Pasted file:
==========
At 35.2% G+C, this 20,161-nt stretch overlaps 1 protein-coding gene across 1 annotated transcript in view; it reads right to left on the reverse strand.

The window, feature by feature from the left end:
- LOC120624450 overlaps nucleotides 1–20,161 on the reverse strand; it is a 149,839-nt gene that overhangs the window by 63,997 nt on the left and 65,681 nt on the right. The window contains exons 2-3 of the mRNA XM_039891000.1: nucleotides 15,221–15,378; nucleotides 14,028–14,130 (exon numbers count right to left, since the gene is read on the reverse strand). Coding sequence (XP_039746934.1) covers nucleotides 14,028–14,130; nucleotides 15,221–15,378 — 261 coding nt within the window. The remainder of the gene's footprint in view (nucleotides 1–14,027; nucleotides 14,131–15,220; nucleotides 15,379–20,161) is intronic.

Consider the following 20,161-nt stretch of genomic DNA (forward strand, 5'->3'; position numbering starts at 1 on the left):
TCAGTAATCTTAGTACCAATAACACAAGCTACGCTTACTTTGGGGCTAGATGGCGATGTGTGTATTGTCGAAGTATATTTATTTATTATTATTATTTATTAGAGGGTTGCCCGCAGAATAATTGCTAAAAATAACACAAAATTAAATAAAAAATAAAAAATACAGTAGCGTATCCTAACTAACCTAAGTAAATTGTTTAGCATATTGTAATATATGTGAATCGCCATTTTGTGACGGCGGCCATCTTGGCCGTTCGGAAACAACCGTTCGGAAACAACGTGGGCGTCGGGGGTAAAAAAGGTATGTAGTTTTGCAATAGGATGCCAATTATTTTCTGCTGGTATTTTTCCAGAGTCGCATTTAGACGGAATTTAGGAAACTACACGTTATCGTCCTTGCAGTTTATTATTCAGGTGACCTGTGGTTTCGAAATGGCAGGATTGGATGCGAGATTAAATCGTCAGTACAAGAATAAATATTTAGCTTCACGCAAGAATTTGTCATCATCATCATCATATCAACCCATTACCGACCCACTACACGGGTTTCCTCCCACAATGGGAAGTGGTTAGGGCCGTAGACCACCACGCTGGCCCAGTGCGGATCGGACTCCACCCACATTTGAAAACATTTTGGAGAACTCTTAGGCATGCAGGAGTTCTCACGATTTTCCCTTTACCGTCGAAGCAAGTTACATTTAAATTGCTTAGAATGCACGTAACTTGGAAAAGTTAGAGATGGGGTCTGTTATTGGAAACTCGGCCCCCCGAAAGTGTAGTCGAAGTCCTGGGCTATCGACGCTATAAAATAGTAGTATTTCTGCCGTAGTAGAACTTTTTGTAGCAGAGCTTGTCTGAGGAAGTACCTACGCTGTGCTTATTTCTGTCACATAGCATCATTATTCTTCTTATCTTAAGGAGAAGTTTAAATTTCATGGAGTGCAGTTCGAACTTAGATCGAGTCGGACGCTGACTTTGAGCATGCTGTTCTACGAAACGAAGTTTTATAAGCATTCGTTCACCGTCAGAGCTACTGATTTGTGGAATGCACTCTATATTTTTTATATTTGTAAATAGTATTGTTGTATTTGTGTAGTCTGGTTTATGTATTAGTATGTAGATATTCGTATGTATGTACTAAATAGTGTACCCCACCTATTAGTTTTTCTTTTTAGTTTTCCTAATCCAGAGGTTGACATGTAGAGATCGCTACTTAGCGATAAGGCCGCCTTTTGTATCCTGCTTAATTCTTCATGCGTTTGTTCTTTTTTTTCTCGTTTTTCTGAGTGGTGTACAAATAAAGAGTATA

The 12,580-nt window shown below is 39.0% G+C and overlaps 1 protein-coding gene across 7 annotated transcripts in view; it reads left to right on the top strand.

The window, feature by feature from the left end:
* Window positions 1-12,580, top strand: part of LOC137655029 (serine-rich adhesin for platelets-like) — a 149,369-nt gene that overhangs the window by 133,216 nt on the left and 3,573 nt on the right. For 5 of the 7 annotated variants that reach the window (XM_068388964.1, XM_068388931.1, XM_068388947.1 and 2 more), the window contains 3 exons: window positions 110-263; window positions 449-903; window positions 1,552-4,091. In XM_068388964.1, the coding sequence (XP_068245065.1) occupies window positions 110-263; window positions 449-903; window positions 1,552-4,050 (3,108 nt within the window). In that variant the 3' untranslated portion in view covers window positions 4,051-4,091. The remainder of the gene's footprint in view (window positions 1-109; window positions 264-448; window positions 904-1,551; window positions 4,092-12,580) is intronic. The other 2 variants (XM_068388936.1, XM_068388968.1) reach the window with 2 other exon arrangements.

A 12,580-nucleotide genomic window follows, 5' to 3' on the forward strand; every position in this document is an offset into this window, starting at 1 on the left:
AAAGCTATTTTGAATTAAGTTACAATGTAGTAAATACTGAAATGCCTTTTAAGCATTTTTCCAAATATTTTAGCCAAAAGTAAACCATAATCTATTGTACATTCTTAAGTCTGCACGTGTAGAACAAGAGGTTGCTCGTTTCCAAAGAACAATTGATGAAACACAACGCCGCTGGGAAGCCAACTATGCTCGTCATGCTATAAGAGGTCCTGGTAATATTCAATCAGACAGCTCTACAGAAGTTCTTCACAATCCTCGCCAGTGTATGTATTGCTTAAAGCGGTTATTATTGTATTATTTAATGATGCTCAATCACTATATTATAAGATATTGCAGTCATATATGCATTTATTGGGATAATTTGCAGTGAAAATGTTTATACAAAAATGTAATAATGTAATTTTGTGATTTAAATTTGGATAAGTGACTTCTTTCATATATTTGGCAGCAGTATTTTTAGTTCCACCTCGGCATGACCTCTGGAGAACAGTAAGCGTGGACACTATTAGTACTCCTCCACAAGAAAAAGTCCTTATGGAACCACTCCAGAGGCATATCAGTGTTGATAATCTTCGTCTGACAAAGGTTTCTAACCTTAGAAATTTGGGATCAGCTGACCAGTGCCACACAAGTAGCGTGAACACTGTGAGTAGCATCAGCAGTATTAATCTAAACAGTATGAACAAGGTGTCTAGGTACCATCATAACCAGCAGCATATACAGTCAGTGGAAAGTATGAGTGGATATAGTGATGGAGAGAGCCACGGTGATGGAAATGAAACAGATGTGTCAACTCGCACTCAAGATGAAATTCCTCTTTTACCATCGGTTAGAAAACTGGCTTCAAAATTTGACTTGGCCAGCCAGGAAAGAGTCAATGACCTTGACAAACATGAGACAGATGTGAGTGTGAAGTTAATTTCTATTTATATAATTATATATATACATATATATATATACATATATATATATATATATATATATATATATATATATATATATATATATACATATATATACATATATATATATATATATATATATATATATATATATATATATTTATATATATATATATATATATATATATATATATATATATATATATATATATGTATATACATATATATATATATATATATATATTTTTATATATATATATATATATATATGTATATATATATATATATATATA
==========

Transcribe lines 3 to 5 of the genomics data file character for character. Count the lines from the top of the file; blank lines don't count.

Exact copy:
- LOC120624450 overlaps nucleotides 1–20,161 on the reverse strand; it is a 149,839-nt gene that overhangs the window by 63,997 nt on the left and 65,681 nt on the right. The window contains exons 2-3 of the mRNA XM_039891000.1: nucleotides 15,221–15,378; nucleotides 14,028–14,130 (exon numbers count right to left, since the gene is read on the reverse strand). Coding sequence (XP_039746934.1) covers nucleotides 14,028–14,130; nucleotides 15,221–15,378 — 261 coding nt within the window. The remainder of the gene's footprint in view (nucleotides 1–14,027; nucleotides 14,131–15,220; nucleotides 15,379–20,161) is intronic.

Consider the following 20,161-nt stretch of genomic DNA (forward strand, 5'->3'; position numbering starts at 1 on the left):
TCAGTAATCTTAGTACCAATAACACAAGCTACGCTTACTTTGGGGCTAGATGGCGATGTGTGTATTGTCGAAGTATATTTATTTATTATTATTATTTATTAGAGGGTTGCCCGCAGAATAATTGCTAAAAATAACACAAAATTAAATAAAAAATAAAAAATACAGTAGCGTATCCTAACTAACCTAAGTAAATTGTTTAGCATATTGTAATATATGTGAATCGCCATTTTGTGACGGCGGCCATCTTGGCCGTTCGGAAACAACCGTTCGGAAACAACGTGGGCGTCGGGGGTAAAAAAGGTATGTAGTTTTGCAATAGGATGCCAATTATTTTCTGCTGGTATTTTTCCAGAGTCGCATTTAGACGGAATTTAGGAAACTACACGTTATCGTCCTTGCAGTTTATTATTCAGGTGACCTGTGGTTTCGAAATGGCAGGATTGGATGCGAGATTAAATCGTCAGTACAAGAATAAATATTTAGCTTCACGCAAGAATTTGTCATCATCATCATCATATCAACCCATTACCGACCCACTACACGGGTTTCCTCCCACAATGGGAAGTGGTTAGGGCCGTAGACCACCACGCTGGCCCAGTGCGGATCGGACTCCACCCACATTTGAAAACATTTTGGAGAACTCTTAGGCATGCAGGAGTTCTCACGATTTTCCCTTTACCGTCGAAGCAAGTTACATTTAAATTGCTTAGAATGCACGTAACTTGGAAAAGTTAGAGATGGGGTCTGTTATTGGAAACTCGGCCCCCCGAAAGTGTAGTCGAAGTCCTGGGCTATCGACGCTATAAAATAGTAGTATTTCTGCCGTAGTAGAACTTTTTGTAGCAGAGCTTGTCTGAGGAAGTACCTACGCTGTGCTTATTTCTGTCACATAGCATCATTATTCTTCTTATCTTAAGGAGAAGTTTAAATTTCATGGAGTGCAGTTCGAACTTAGATCGAGTCGGACGCTGACTTTGAGCATGCTGTTCTACGAAACGAAGTTTTATAAGCATTCGTTCACCGTCAGAGCTACTGATTTGTGGAATGCACTCTATATTTTTTATATTTGTAAATAGTATTGTTGTATTTGTGTAGTCTGGTTTATGTATTAGTATGTAGATATTCGTATGTATGTACTAAATAGTGTACCCCACCTATTAGTTTTTCTTTTTAGTTTTCCTAATCCAGAGGTTGACATGTAGAGATCGCTACTTAGCGATAAGGCCGCCTTTTGTATCCTGCTTAATTCTTCATGCGTTTGTTCTTTTTTTTCTCGTTTTTCTGAGTGGTGTACAAATAAAGAGTATA